With rapid technology innovations and customer expectations shifting in new directions, the hotel sector is in a constant state of flux. And that includes the channels hotels use to sell rooms to their customers. In this dynamic environment, distribution channels and their costs are constantly evolving. Hoteliers must be prepared to keep pace by staying abreast of the latest developments and assessing the impact on their bottom line.
Priceline bought Kayak. Expedia acquired Trivago. Just like the major hotel brands, it seems as if the entire “OTA-and-metasearch” universe is engaging in the business of mergers and acquisitions. When the dust finally settles, we may end up with fewer channels, but OTAs and other hybrid marketplaces will still be vital distribution channels in the marketplace. Particularly because travelers appreciate the aggregation of information, along with complementary review scores and maps. Moving forward, OTAs and hotel brands may begin working together to keep the hotel industry competitive.
And while direct distribution may be a priority for large hotel chains, without third-party marketing efficiencies, many hotels would likely experience higher customer acquisition costs and less profitability. In addition, concerns that metasearch websites will favor branded hotels that can afford to pay higher fees for visibility may be unfounded considering that search results on sites like TripAdvisor are based instead on customer review ratings.
New Players Enter the Game
Although OTAs and metasearch sites have dominated online distribution channels for quite some time, disruptors such as Google and Airbnb seem poised to knock them off their pedestals.
Google, already nipping at the heels of Kayak in terms of airline referral volume, now allows customers to instantly book hotels via their travel tools. Google offers the same scope of selection and good-or-better conversion rates when compared to Expedia or Booking.com. And with 3.5 billion searches happening on Google every day, the gatekeeper is quietly gaining share. Google’s fixed rate of about 10 percent is good news for hotels that are currently paying OTA commission rates of up to 30 percent.
In a direct challenge to dominant OTAs, sharing-economy titan Airbnb has officially opened its platform to hotel distribution. Boutique hotels and B&Bs are enticed with offers of no long-term contracts and low “service fees” of 3 to 5 percent. And with guests paying those service fees, some pundits claim the unique Airbnb model may have the potential to finally put an end to rate parity.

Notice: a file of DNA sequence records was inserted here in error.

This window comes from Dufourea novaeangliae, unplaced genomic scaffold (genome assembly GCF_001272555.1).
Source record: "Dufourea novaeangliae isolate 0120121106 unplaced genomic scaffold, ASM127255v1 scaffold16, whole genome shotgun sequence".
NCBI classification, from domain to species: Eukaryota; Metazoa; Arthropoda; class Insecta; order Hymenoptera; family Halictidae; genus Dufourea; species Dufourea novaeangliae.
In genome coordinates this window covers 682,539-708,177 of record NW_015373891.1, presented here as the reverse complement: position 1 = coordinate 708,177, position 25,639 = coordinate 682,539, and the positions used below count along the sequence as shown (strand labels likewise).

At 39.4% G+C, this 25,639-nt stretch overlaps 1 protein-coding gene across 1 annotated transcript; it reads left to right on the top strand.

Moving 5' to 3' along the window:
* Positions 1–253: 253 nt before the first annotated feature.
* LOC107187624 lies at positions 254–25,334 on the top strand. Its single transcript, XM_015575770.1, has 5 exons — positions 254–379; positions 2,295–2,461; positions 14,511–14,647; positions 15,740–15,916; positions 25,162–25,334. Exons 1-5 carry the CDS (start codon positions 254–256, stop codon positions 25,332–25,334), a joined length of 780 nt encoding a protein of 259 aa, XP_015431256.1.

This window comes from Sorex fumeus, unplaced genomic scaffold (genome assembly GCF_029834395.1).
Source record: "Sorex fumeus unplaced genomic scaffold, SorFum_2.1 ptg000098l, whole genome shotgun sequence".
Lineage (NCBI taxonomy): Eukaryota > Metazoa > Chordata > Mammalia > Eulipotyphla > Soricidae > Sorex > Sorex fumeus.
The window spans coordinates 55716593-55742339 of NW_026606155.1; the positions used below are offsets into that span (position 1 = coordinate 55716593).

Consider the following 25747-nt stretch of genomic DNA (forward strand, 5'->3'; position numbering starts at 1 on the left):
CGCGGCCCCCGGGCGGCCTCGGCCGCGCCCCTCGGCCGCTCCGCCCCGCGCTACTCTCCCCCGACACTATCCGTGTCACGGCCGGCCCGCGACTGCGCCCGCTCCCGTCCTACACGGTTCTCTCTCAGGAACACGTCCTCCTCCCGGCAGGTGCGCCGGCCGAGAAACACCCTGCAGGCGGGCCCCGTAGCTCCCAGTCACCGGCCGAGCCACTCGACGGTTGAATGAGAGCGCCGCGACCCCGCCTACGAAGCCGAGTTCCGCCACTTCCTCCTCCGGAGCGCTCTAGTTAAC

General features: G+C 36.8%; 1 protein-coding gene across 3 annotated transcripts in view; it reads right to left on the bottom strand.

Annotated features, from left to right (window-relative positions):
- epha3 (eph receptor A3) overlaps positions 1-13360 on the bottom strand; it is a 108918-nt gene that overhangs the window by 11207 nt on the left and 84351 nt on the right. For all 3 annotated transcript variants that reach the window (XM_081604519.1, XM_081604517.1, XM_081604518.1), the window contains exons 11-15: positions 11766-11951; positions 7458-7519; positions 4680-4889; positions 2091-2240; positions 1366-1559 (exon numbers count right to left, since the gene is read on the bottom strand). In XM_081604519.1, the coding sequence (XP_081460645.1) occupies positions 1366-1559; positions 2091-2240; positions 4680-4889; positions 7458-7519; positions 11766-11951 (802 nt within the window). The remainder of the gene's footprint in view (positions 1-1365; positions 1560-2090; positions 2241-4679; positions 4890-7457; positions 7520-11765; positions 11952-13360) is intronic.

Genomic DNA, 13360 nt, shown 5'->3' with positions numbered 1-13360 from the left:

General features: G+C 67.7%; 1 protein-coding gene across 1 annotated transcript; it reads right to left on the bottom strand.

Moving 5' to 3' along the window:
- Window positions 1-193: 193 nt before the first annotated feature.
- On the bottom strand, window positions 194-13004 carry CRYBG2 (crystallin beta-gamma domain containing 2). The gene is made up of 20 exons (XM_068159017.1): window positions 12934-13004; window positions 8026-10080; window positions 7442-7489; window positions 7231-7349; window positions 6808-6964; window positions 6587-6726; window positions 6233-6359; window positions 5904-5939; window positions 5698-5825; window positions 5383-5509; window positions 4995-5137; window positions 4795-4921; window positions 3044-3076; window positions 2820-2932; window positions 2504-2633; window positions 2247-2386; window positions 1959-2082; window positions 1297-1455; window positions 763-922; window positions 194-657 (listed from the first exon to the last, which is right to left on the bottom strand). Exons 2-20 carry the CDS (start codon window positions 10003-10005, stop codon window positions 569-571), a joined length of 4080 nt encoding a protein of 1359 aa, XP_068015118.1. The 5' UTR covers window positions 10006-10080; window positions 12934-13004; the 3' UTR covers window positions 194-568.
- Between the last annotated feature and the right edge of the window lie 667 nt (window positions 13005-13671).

The Challenge of Multidevice Shopping
With 94 percent of leisure travelers switching between devices as they plan and book vacations, revenue managers struggle to find effective methods for handling attribution costs. A customer may start their initial hotel search on a mobile phone, but switch to their laptop to book the room. To fairly allocate how much credit applies to each customer touchpoint contributing to a booking, hotels are developing “attribution models.” And while there is not yet a definitive model in use, an ideal one should be data driven, and support omni-channel, cross-device tracking.
The Increasing Role of Data & Technology
To control costs in this increasingly fragmented distribution network, revenue managers need reliable data and tightly integrated technology systems that facilitate data sharing. You must be able to optimize channels that support your existing business, as well as become equipped to deal effectively with new channels as they emerge.
Understanding all the costs and benefits associated with this changing distribution landscape can certainly be a challenge. But by drilling down into the right data, and using integrated solutions to optimize your revenue, a hotelier can proactively manage a balanced mix based on real performance, keeping costs low and determining the true ROI associated with each new distribution channel.